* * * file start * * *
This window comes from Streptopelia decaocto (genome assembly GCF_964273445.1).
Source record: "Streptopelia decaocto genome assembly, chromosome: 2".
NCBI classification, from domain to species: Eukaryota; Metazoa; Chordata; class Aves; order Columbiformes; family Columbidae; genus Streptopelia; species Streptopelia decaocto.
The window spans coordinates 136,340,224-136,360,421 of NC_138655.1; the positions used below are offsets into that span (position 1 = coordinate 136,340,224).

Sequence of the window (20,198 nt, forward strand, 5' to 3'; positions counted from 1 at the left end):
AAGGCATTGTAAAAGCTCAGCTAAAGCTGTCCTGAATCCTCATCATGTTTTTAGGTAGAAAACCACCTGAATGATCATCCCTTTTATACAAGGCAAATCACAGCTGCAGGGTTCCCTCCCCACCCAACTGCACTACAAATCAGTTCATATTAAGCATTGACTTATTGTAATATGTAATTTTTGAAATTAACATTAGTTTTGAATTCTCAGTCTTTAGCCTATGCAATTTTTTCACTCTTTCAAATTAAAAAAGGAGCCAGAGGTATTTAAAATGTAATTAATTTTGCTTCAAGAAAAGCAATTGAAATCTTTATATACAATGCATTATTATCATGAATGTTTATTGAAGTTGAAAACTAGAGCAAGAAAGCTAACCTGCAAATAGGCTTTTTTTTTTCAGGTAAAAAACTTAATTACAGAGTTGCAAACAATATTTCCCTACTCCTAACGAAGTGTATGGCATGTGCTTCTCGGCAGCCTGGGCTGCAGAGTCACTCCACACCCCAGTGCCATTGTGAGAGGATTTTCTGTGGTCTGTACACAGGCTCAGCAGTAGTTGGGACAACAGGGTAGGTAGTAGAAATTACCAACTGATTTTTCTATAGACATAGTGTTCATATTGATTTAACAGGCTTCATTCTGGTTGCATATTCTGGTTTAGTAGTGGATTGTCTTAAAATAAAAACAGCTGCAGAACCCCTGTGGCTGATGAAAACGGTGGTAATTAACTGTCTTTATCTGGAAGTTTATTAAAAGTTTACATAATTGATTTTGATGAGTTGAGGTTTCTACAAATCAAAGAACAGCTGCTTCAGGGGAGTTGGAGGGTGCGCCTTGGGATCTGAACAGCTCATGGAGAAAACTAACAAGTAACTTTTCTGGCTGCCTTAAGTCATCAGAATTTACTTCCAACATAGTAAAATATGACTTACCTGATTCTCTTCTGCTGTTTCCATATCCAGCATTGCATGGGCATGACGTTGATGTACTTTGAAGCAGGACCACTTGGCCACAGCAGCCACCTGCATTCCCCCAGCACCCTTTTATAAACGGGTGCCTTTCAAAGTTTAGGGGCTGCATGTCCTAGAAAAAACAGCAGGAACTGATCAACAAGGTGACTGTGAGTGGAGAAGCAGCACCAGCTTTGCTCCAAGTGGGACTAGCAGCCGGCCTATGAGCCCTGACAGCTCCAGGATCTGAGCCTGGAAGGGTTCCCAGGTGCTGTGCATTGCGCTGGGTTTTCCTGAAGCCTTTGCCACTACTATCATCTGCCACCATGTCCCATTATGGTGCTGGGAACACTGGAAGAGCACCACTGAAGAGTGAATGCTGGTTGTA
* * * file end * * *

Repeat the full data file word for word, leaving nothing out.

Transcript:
This window comes from Streptopelia decaocto (genome assembly GCF_964273445.1).
Source record: "Streptopelia decaocto genome assembly, chromosome: 2".
NCBI classification, from domain to species: Eukaryota; Metazoa; Chordata; class Aves; order Columbiformes; family Columbidae; genus Streptopelia; species Streptopelia decaocto.
The window spans coordinates 136,340,224-136,360,421 of NC_138655.1; the positions used below are offsets into that span (position 1 = coordinate 136,340,224).

Sequence of the window (20,198 nt, forward strand, 5' to 3'; positions counted from 1 at the left end):
AAGGCATTGTAAAAGCTCAGCTAAAGCTGTCCTGAATCCTCATCATGTTTTTAGGTAGAAAACCACCTGAATGATCATCCCTTTTATACAAGGCAAATCACAGCTGCAGGGTTCCCTCCCCACCCAACTGCACTACAAATCAGTTCATATTAAGCATTGACTTATTGTAATATGTAATTTTTGAAATTAACATTAGTTTTGAATTCTCAGTCTTTAGCCTATGCAATTTTTTCACTCTTTCAAATTAAAAAAGGAGCCAGAGGTATTTAAAATGTAATTAATTTTGCTTCAAGAAAAGCAATTGAAATCTTTATATACAATGCATTATTATCATGAATGTTTATTGAAGTTGAAAACTAGAGCAAGAAAGCTAACCTGCAAATAGGCTTTTTTTTTTCAGGTAAAAAACTTAATTACAGAGTTGCAAACAATATTTCCCTACTCCTAACGAAGTGTATGGCATGTGCTTCTCGGCAGCCTGGGCTGCAGAGTCACTCCACACCCCAGTGCCATTGTGAGAGGATTTTCTGTGGTCTGTACACAGGCTCAGCAGTAGTTGGGACAACAGGGTAGGTAGTAGAAATTACCAACTGATTTTTCTATAGACATAGTGTTCATATTGATTTAACAGGCTTCATTCTGGTTGCATATTCTGGTTTAGTAGTGGATTGTCTTAAAATAAAAACAGCTGCAGAACCCCTGTGGCTGATGAAAACGGTGGTAATTAACTGTCTTTATCTGGAAGTTTATTAAAAGTTTACATAATTGATTTTGATGAGTTGAGGTTTCTACAAATCAAAGAACAGCTGCTTCAGGGGAGTTGGAGGGTGCGCCTTGGGATCTGAACAGCTCATGGAGAAAACTAACAAGTAACTTTTCTGGCTGCCTTAAGTCATCAGAATTTACTTCCAACATAGTAAAATATGACTTACCTGATTCTCTTCTGCTGTTTCCATATCCAGCATTGCATGGGCATGACGTTGATGTACTTTGAAGCAGGACCACTTGGCCACAGCAGCCACCTGCATTCCCCCAGCACCCTTTTATAAACGGGTGCCTTTCAAAGTTTAGGGGCTGCATGTCCTAGAAAAAACAGCAGGAACTGATCAACAAGGTGACTGTGAGTGGAGAAGCAGCACCAGCTTTGCTCCAAGTGGGACTAGCAGCCGGCCTATGAGCCCTGACAGCTCCAGGATCTGAGCCTGGAAGGGTTCCCAGGTGCTGTGCATTGCGCTGGGTTTTCCTGAAGCCTTTGCCACTACTATCATCTGCCACCATGTCCCATTATGGTGCTGGGAACACTGGAAGAGCACCACTGAAGAGTGAATGCTGGTTGTA